There is a hilarious graphic doing the rounds on social media of a young couple sitting side by side in bed, both engrossed by their own devices. There is a toddler sitting on the bed with them and the caption says ‘I am beginning to wonder if I was conceived, or downloaded’. On the face of it, the joke is funny. But when you look deeper, it is a strong representation of where our society is heading. If we can’t manage our own device use then how can we expect to tackle children and devices?
Regardless of the age of your children, it can be really hard to strike a balance with device use. It seems to get harder the older they get though. Especially as older children are often expected to use devices for their school work. Then, the younger children see their older siblings using devices, and want to use them too.
But how can we stop them from becoming consumed by the digital world?
Let’s take a leaf out of Nana’s book and preach that in our day, we didn’t spend all day with our head in a tablet, phone or game machine. We talk of the endless days spent riding our bikes in the street, playing with the neighbourhood kids, or making forts out of whatever we could find.
But the reality is that the world is a different place now. As parents, we are far more cautious of what we will let our children do because of a higher risk of danger.
The streets are too busy to ride bikes on, our neighbourhoods aren’t always filled with families, and we don’t want to touch things that we find on the ground any more. But there are ways for our kids to relive the glory days of our youth in a safe manner, and get away from the devices.
How much screen time should you allow your child? Well unfortunately, there is no hard and fast formula for working it out. You will have to discover your own parameters based on the risks involved, and your child’s ability to read potentially dangerous situations.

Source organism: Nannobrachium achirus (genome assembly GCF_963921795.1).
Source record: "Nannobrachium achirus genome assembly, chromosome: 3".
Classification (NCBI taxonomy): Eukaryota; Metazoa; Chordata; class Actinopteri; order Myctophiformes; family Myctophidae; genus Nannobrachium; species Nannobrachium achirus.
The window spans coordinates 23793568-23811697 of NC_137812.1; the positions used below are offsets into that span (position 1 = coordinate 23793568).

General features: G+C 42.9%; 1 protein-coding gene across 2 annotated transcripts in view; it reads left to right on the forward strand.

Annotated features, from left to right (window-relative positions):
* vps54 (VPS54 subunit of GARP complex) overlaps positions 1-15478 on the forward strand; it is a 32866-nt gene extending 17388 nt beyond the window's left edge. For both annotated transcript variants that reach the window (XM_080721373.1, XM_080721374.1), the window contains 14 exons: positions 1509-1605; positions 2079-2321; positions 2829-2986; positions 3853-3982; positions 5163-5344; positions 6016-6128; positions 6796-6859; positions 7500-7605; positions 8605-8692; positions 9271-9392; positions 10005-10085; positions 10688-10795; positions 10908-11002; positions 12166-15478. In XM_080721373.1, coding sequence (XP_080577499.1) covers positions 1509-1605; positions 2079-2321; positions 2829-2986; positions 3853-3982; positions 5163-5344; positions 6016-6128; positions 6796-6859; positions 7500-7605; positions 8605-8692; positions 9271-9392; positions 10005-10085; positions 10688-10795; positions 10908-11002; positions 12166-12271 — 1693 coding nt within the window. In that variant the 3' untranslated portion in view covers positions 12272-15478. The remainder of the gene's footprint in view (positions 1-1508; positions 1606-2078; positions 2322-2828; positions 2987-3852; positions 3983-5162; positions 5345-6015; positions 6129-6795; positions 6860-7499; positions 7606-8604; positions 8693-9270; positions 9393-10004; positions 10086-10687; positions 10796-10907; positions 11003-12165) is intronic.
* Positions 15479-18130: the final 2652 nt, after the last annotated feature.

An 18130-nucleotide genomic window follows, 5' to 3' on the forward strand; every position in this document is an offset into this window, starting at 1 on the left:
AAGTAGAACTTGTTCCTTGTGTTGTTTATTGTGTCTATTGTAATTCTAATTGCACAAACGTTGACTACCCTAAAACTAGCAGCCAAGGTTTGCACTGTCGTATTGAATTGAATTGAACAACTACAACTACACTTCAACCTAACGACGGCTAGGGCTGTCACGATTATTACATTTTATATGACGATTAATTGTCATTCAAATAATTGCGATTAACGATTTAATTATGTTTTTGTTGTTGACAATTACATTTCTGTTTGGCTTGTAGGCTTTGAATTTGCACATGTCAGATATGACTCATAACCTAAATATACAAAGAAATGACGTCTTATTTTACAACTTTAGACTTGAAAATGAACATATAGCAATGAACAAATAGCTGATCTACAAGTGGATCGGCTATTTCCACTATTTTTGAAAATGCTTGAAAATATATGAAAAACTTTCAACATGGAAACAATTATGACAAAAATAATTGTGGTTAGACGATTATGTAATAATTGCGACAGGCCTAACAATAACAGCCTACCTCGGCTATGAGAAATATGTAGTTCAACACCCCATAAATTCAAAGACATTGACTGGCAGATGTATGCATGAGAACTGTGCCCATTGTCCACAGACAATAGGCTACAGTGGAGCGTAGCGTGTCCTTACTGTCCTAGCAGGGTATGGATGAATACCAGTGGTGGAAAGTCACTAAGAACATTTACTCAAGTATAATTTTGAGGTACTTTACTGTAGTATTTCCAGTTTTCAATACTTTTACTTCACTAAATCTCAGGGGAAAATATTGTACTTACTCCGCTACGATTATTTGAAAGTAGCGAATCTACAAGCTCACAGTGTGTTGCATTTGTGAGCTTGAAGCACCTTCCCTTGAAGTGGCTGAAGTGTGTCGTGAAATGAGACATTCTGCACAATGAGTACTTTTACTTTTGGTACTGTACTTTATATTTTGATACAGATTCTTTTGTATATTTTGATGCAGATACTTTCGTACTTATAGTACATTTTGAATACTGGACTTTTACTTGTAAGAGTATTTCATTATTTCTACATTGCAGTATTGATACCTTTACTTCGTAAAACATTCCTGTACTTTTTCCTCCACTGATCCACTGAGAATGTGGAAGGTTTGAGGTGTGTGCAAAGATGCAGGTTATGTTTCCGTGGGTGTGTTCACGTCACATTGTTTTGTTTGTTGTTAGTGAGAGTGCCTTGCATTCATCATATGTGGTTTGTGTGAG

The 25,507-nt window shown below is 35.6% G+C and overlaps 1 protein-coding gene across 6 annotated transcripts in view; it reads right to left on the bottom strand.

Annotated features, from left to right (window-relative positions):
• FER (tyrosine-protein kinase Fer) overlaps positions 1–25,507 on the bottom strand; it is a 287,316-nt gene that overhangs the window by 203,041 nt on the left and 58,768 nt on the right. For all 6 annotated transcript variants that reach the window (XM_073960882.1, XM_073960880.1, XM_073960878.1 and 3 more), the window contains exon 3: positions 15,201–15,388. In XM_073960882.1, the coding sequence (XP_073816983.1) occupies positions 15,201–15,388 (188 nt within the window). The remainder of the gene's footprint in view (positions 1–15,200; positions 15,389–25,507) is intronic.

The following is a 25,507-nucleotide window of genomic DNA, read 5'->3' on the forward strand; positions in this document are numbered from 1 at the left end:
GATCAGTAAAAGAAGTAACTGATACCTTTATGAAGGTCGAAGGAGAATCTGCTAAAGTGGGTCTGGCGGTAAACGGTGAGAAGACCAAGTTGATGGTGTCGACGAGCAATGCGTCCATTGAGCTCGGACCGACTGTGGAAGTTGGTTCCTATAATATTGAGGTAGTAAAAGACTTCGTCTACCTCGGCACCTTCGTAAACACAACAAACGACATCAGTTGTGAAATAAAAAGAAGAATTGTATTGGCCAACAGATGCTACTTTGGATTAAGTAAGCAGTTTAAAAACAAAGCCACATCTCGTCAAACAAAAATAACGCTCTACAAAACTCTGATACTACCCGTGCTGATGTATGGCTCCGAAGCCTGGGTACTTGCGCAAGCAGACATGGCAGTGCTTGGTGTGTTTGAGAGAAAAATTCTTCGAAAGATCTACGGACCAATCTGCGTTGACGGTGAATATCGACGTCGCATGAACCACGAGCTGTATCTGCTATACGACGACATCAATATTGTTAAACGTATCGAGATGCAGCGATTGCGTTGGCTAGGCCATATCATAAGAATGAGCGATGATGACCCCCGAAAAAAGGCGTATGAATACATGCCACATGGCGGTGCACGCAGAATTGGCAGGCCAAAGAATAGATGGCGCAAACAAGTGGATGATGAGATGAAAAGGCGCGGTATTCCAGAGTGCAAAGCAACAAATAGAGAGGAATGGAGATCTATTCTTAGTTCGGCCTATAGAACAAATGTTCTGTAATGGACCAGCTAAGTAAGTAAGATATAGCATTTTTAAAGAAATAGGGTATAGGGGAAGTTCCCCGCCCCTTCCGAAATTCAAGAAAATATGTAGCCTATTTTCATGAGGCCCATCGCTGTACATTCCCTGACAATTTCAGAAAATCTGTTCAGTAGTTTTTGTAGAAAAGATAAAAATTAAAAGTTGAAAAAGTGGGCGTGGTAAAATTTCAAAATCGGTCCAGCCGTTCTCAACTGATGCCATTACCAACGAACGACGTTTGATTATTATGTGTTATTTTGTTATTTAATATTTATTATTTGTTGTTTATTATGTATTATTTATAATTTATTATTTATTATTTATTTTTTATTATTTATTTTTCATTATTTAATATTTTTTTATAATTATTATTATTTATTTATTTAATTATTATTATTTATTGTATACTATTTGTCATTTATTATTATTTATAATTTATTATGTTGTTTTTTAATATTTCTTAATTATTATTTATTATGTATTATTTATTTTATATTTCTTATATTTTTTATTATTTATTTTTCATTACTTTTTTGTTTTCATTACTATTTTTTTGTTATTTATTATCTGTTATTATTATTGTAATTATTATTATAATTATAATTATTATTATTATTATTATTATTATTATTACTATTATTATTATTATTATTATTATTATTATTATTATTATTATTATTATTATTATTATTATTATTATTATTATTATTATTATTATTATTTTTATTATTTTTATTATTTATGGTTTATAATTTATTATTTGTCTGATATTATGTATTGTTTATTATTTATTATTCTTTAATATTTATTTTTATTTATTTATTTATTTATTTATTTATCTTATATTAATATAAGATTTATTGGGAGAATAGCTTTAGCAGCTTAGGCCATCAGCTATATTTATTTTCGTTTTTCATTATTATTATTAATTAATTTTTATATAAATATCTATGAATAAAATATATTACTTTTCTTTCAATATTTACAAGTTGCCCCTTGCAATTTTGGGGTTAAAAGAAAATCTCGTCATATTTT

One of the first risks of excessive device time, is the effect it has on your child’s social skills. If they generally interact well with their peers, then there is no danger in a allowing them an appropriate amount of screen time. However, if they are struggling to interact face to face and gravitating exclusively towards online interaction, this could be a concern that needs addressing.
Another concerning risk is being exposed to predators, or inappropriate images and stories. Children have a harder time determining what is real and what is not, so can easily get hooked into hoaxes and scams.
The most concerning factor is exposing themselves to danger intentionally, or unintentionally. They may give away personal information like their name, address, where they go to school, or sharing photos of themselves. Teens and children can view themselves as invincible online, so don’t recognise the potential harm.
You have to feel comfortable with the rules you set around screen time. They have to align with your goals as a parent. Think about:
- The types of technology you will let your kids use
- A reasonable daily time limit
- Where your kids will be able to use the devices
- Will there be certain times of the day that are off limits for technology?
- What kind of content will they be able to view?
- What will you do if the rules aren’t working?
Once you set the rules, sit down and have a conversation with your kids and explain why the rules are in place, and what you expect to achieve from them. Then everyone is on the same page from the start.
Know how you will enforce the rules, and what the consequences will be if the rules get broken.
Be very clear on what must be done each day in order to have the privilege of screen time. Whether it be jobs around the house, doing homework, family time, playing outside, or spending time with a friend. Cover off those values of responsibility, social priorities and creativity over screen time.
Give your kids a great alternative to screen time. Don’t just say no to devices and expect them to come up with something themselves, because they will struggle. Pick some things that they will enjoy to do based on their hobbies or interests.
At the end of the day, you are the parent and the technology remains in your control, even if it doesn’t always feel like it. Don’t get into a power struggle, because it won’t end well. Here is what you can do instead:
- Change the password on the wi-fi or on the individual device
- Make use of the parental controls
- Optimise the privacy settings on social media accounts
- Take the charger
- If all else fails, disable the device
Lack of technological knowledge is no excuse for burying your head in the sand regarding your children and device use. Get savvy, and do it quick!